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Monett sponsors 3-day agricultural conference

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by Karen E. Culp

SBJ Staff

Agribusinessmen and women from throughout the area got to talk farming at an agricultural conference in Monett.

The Monett Chamber of Commerce, along with the University of Missouri Extension program, held the city's annual three-day agricultural conference again this year. Feb. 24, 25 and 26, farmers from around the region went to Monett to get more information on poultry, beef and dairy farming.

Feb. 24 was the Poultry Conference. A relatively new type of farming in the area, poultry farming has only been a part of the three days of conferences for three years. The Feb. 25 Beef Cattlemen's Conference is now in its 33rd year, however, said Pauline Gage of the Monett Chamber of Commerce. The Dairy Conference was held Feb. 26.

The Poultry Conference was the largest it has ever been, drawing about 200 people to the Monett National Guard Armory, Gage said.

This was also the first year the conferences had been held in the armory, which provided more space and a true trade-show type format for the event, which was previously held in a community center in Monett's city park. Between 30 and 32 exhibitors were at the beef conference this year, more than ever before, Gage said.

People interested in agribusiness could listen to expert speakers on the topics germane to their particular brand of farming. On Feb. 24, poultry day, poultry farmers were hearing a lot about litter control and environmental issues facing the poultry farmer.

Jo Manhart, executive director of the Missouri Poultry Federation, spoke to about 125 poultry farmers at the conference about what others are saying about litter and odor.

Manhart said she had at first wondered whether there was enough land in the southwest Missouri area to spread all of the litter generated on poultry farms, but an internal study had shown that the land for spreading was available. She said her concern was with the reaction of others to the litter-control issues, and the farmers becoming good environmental stewards.

"What I'm most concerned with is in getting good information out to folks about what actually happens on these farms and in getting farmers educated about what they can be doing to alleviate the problem," Manhart said.

Environmental regulations are new to the farming industry, Manhart said. Last session, Missouri legislators passed House Bill 1207, which was intended to address environmental issues for swine farmers, but included poultry, and that represented the first environmental regulations for poultry farmers.

In southwest Missouri Manhart approximated that there are 760 poultry farms, including turkey, boiler, egg and pullet farms.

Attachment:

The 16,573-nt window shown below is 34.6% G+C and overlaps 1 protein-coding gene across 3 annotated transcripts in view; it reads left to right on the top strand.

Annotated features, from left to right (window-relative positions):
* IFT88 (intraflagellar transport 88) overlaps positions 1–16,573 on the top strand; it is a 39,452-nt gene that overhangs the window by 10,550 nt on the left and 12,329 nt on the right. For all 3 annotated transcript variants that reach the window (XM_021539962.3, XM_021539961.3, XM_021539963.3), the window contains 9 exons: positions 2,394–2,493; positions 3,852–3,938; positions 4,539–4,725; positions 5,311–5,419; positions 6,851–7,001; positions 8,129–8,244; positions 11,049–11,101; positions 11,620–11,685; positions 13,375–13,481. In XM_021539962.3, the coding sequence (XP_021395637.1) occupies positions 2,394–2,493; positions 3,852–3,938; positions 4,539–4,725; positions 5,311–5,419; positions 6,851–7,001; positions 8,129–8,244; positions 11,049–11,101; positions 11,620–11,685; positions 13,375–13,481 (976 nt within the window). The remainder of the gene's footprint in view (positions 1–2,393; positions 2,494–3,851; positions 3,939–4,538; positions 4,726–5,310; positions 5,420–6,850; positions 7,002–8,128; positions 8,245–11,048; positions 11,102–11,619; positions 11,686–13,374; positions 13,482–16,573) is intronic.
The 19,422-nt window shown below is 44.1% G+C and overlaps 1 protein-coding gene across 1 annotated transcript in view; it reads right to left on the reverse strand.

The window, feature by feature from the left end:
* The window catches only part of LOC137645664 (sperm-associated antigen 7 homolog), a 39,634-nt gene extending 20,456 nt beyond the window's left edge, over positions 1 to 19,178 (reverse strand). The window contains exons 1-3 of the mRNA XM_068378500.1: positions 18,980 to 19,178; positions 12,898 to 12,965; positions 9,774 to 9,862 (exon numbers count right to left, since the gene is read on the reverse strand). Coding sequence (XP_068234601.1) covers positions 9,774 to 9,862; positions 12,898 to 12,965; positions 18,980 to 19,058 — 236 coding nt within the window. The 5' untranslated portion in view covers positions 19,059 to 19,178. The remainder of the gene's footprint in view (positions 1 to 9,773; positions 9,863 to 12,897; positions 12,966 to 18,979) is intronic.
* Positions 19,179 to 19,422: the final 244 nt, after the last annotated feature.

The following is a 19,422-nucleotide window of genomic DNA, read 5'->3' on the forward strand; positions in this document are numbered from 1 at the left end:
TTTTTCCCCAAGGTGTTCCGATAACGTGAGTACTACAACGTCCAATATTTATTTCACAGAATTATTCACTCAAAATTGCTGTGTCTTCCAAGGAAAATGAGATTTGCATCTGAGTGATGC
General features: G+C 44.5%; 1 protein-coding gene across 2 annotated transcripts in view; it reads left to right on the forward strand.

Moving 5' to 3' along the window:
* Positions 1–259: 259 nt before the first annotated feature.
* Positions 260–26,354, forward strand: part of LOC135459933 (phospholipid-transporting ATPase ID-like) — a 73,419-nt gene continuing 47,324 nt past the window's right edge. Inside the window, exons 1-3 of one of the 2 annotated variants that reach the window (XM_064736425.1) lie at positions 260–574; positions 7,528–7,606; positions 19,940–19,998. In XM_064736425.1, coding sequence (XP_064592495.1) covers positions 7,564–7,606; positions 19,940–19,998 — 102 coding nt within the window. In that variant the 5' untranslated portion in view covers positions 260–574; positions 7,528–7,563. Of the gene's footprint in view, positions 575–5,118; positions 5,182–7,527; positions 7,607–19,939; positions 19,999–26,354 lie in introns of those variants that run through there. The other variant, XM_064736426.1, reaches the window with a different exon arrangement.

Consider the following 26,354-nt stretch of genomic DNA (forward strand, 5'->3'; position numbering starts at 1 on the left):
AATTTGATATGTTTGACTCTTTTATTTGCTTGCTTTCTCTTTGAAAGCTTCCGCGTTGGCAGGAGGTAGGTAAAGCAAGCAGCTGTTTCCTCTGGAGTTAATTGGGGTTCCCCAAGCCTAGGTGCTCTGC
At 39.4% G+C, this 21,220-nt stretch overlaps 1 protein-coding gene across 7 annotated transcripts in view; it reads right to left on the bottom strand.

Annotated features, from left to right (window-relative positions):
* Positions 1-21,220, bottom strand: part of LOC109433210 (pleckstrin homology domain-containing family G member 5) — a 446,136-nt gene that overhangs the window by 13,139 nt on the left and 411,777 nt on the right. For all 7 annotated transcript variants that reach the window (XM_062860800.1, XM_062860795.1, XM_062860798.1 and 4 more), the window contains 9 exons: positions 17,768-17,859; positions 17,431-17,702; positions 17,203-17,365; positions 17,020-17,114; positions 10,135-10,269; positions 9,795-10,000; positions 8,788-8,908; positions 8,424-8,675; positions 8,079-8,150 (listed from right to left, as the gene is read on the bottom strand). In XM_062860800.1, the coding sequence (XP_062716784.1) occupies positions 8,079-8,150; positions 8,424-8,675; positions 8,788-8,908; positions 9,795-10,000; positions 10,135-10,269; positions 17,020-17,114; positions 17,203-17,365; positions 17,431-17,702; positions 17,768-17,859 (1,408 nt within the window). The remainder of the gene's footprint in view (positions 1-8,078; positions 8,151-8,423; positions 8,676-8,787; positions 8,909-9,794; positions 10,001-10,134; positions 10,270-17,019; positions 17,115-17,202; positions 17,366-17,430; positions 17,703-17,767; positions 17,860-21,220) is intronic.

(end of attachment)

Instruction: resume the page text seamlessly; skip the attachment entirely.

The poultry industry in the area has built the business of at least one exhibitor at the fair. Wayne Holly, owner of Southwest Poultry Supply, has been in business 15 years and watched the industry in the area grow exponentially in the past seven or eight years, he said. His service area includes generally the area between I-40 and I-44, he said.

Beef day was the biggest Monett has ever had. Tim Dieckhoff, who is on the chamber's board of directors and heads up all the agriculture-related activities, said the cattlemen were interested in what beef cattle expert Doug Laue had to say about feedlot and carcass performance of cattle.

"Poultry and swine farming has seen a shift to a more standardized product in recent years, and there is now movement in the beef industry toward that. Beef growers have realized that if you don't have consistent quality, people are going to stop eating beef," Dieckhoff said.

Poultry farming has gained importance in the area because of its stability, Dieckhoff said.

"With poultry farming, you have a guaranteed income; you don't have the fluctuations in income that a lot of other types of farming do. That's more favorable for the banks and for the economy in general," Dieckhoff said.

According to information from the Missouri Department of Agriculture, Missouri ranks 10th in the nation in broiler chicken operations, accounting for 3.7 percent of the United States' total. The state ranks second in beef cow operations and eighth in milk cow operations.

Rose Foster, animal health inspector with the Department of Agriculture's division of animal health, said the department finds the conference helpful in disseminating information about preventing disease in livestock.

"It's a good opportunity for us to let people know about the resources we have that are available to them. We want these livestock operators to be working in a good, clean environment and to be educated on preventing and eradicating diseases," Foster said.

Her division is responsible for maintaining the state veterinarians' offices in each county.[[In-content Ad]]


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